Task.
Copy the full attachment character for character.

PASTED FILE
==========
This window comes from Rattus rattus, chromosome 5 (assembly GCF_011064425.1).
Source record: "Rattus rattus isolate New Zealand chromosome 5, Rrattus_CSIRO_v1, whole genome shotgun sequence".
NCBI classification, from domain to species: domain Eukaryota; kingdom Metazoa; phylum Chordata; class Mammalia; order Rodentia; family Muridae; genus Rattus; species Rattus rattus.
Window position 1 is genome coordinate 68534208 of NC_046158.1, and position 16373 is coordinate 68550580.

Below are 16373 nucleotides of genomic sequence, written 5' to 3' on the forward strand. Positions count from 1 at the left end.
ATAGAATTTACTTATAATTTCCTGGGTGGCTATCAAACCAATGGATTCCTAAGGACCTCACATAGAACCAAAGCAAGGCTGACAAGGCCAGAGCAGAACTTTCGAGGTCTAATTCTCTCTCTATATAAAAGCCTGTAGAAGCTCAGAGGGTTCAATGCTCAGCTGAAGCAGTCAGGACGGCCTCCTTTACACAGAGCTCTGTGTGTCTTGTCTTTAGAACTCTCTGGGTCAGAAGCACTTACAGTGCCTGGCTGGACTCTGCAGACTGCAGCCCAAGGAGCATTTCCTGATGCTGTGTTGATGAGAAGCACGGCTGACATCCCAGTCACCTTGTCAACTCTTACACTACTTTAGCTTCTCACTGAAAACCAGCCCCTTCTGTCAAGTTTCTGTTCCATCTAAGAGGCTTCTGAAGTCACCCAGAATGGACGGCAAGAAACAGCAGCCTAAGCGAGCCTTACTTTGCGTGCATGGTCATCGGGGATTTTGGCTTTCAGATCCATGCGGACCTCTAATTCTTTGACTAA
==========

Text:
This window comes from Rattus rattus, chromosome 5 (assembly GCF_011064425.1).
Source record: "Rattus rattus isolate New Zealand chromosome 5, Rrattus_CSIRO_v1, whole genome shotgun sequence".
NCBI classification, from domain to species: domain Eukaryota; kingdom Metazoa; phylum Chordata; class Mammalia; order Rodentia; family Muridae; genus Rattus; species Rattus rattus.
Window position 1 is genome coordinate 68534208 of NC_046158.1, and position 16373 is coordinate 68550580.

Below are 16373 nucleotides of genomic sequence, written 5' to 3' on the forward strand. Positions count from 1 at the left end.
ATAGAATTTACTTATAATTTCCTGGGTGGCTATCAAACCAATGGATTCCTAAGGACCTCACATAGAACCAAAGCAAGGCTGACAAGGCCAGAGCAGAACTTTCGAGGTCTAATTCTCTCTCTATATAAAAGCCTGTAGAAGCTCAGAGGGTTCAATGCTCAGCTGAAGCAGTCAGGACGGCCTCCTTTACACAGAGCTCTGTGTGTCTTGTCTTTAGAACTCTCTGGGTCAGAAGCACTTACAGTGCCTGGCTGGACTCTGCAGACTGCAGCCCAAGGAGCATTTCCTGATGCTGTGTTGATGAGAAGCACGGCTGACATCCCAGTCACCTTGTCAACTCTTACACTACTTTAGCTTCTCACTGAAAACCAGCCCCTTCTGTCAAGTTTCTGTTCCATCTAAGAGGCTTCTGAAGTCACCCAGAATGGACGGCAAGAAACAGCAGCCTAAGCGAGCCTTACTTTGCGTGCATGGTCATCGGGGATTTTGGCTTTCAGATCCATGCGGACCTCTAATTCTTTGACTAA